This article originally appeared on the Finxter blog—our companion blog for learning programming languages.
We know what a blockchain is and its wide applications. Blockchain is a distributed computing technology involving multiple nodes distributed across geographies. The problem is to ensure that each node gets the exact copy of the data. Hence, some protocol is needed to achieve this unison or consensus. This post tries to cover the need for consensus in-depth, followed by various consensus mechanisms used in the blockchains today. This post also discusses the several pros and cons associated with consensus techniques.
Consensus – The Need
As we know, Blockchain has hundreds or even thousands of distributed computers across the globe. The challenge is to ensure that every computer gets an exact copy of the data. Hence we need a common consensus or agreement among all the nodes intrinsic to the Blockchain network. A typical centralized database never has a problem with consensus, since it has a leader or central authority in charge of making all the decisions, validating the data, and storing it. The Blockchain, on the other hand, is a multi-peer public ledger. So, how can all parties agree on the present state of the Blockchain and achieve a shared consensus for data storage when they don’t trust each other?
Secondly, another problem faced by all the distributed systems is the Byzantines General Problem that is described next.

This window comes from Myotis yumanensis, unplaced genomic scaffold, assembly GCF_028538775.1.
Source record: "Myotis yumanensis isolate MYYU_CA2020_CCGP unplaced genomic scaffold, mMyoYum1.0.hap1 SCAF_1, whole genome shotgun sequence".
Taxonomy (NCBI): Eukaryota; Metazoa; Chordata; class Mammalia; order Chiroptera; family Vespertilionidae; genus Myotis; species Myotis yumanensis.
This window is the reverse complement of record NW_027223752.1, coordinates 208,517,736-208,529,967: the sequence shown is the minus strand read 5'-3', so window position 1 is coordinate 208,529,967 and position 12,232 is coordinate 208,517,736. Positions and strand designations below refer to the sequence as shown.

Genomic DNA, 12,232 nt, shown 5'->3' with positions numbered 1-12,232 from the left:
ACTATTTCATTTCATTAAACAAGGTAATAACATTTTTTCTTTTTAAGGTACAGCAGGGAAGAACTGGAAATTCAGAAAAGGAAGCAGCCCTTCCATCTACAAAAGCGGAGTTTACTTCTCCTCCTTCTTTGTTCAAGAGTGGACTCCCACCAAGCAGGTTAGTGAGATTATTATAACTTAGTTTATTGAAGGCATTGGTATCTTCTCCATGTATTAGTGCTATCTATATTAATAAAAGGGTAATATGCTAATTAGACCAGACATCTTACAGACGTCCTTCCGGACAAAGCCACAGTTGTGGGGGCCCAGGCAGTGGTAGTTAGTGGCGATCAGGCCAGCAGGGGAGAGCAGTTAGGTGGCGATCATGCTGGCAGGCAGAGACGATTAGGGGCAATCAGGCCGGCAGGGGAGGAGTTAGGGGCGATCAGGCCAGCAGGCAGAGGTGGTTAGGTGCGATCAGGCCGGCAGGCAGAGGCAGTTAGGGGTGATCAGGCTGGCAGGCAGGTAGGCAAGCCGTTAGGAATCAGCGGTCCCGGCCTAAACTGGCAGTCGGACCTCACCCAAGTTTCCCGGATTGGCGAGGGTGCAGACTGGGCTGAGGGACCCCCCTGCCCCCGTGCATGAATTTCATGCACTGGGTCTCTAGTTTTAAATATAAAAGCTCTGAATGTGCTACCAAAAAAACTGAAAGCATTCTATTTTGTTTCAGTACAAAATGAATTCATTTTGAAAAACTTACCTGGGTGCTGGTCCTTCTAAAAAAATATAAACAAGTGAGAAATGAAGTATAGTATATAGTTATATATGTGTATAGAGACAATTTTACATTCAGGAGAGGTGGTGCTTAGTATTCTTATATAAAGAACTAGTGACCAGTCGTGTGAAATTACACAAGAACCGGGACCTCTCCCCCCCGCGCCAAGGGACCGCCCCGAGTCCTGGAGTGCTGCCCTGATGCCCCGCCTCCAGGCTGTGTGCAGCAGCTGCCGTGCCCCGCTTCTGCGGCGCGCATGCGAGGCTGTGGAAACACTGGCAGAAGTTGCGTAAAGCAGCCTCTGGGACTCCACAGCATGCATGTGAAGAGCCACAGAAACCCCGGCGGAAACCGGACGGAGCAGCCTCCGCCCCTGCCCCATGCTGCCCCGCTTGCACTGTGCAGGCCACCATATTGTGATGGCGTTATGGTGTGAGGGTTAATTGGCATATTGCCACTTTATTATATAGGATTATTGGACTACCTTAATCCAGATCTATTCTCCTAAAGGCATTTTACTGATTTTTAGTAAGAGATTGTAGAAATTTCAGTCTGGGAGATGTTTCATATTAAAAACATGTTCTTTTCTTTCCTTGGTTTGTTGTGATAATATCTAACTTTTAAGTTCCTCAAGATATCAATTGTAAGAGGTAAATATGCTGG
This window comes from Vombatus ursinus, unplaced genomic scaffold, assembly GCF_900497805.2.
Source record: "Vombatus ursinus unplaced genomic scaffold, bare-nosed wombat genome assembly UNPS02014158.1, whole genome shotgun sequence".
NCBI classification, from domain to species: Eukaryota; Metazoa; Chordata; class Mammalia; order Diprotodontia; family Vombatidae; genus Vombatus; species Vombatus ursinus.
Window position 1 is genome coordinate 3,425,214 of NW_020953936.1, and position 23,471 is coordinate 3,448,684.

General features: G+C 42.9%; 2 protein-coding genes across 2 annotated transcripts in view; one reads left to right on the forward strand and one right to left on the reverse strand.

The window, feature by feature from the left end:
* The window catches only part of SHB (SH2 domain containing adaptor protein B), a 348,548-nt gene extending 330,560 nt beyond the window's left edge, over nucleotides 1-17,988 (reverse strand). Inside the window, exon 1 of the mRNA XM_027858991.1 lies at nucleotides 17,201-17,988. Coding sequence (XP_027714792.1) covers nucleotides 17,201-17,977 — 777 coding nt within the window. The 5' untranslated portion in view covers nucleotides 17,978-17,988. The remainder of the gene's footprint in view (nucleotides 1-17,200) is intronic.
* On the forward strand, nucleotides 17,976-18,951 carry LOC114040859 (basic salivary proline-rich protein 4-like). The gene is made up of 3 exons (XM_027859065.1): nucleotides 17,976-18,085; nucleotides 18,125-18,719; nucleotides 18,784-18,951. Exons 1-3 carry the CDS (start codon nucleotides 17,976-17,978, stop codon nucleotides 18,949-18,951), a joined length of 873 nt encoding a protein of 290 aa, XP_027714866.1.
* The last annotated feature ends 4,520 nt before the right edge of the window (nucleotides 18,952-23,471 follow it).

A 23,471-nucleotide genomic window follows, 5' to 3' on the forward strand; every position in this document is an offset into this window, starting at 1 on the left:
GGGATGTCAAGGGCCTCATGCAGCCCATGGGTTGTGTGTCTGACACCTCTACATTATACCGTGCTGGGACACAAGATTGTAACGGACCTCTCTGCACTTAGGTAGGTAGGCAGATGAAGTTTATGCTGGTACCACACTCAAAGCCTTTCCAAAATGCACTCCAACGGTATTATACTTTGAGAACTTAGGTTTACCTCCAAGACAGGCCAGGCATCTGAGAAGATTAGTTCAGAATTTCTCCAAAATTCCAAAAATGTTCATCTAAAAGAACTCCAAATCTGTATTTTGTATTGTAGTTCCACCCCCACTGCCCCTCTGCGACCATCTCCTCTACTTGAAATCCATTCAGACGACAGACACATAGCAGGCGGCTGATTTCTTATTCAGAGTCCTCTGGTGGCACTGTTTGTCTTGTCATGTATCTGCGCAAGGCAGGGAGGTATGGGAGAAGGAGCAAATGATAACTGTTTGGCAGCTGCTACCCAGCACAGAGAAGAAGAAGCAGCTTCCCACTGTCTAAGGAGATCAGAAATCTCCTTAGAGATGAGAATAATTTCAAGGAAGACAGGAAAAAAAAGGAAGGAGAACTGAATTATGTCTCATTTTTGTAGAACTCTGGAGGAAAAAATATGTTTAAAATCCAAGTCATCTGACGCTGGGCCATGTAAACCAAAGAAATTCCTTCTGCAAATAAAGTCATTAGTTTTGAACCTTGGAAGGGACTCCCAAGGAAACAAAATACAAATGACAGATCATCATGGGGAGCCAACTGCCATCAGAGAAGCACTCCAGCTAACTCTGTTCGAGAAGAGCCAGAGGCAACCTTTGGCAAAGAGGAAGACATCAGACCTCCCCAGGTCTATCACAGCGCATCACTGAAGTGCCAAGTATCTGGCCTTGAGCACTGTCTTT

Byzantines Generals Problem
This problem was originally discussed by Leslie Lamport in a 1980 paper, some crucial points are highlighted below.
“We imagine that several divisions of the Byzantine army are camped outside an enemy city, each division commanded by its own general. The generals can communicate with one another only by messenger. After observing the enemy, they must decide upon a common plan of action. However, some of the generals may be traitors, trying to prevent the loyal generals from reaching an agreement. The generals must have an algorithm to guarantee that plan -A. All loyal generals decide upon the same plan of action….[and] B. A small number of traitors cannot cause the loyal generals to adopt a bad plan.”
Blockchain consensus algorithms, as they’re known, are attempting to tackle this problem. How do the generals (in this case, computer nodes) reach an agreement (everyone agrees on the same course of action — or transaction ledger) while avoiding being led astray by a few traitors (faulty equipment and hackers)?
There are various algorithms available that are trying to solve this problem. Here, we discuss the most crucial algorithms widely used and briefly cover the advantages and disadvantages the algorithms have. Some consensus systems widely used include Proof of Work(PoW), Proof of Stake (PoS), Delegated Proof of Stake (DPoS), Proof of Authority (PoA), and Proof of Burn (PoB).
Proof of Work (PoW)
It forces the miner to do some work. In simple words, the miner node uses some computational power before it submits the block to the Blockchain. In PoW, the miner solves in a way a mathematics puzzle. This puzzle must be complicated enough to make use of the computational power but not so complex that it will take too long to validate, making the addition of transactions slower.
- It surely works. No other method for achieving and maintaining consensus has a track record as lengthy and flawless as Proof of Work.
- Prevents network spamming from malicious miners.
- Fair distribution of power, as power is spread over a wide range of miners and not concentrated into the hands of only a few miners.
- Too many resources are needed to perform the work. All the miners in the network try to solve the puzzle first. It is thousands of computers trying to do the same thing. Although only one computer gets the right to add the block, resulting in a wastage of a lot of electricity.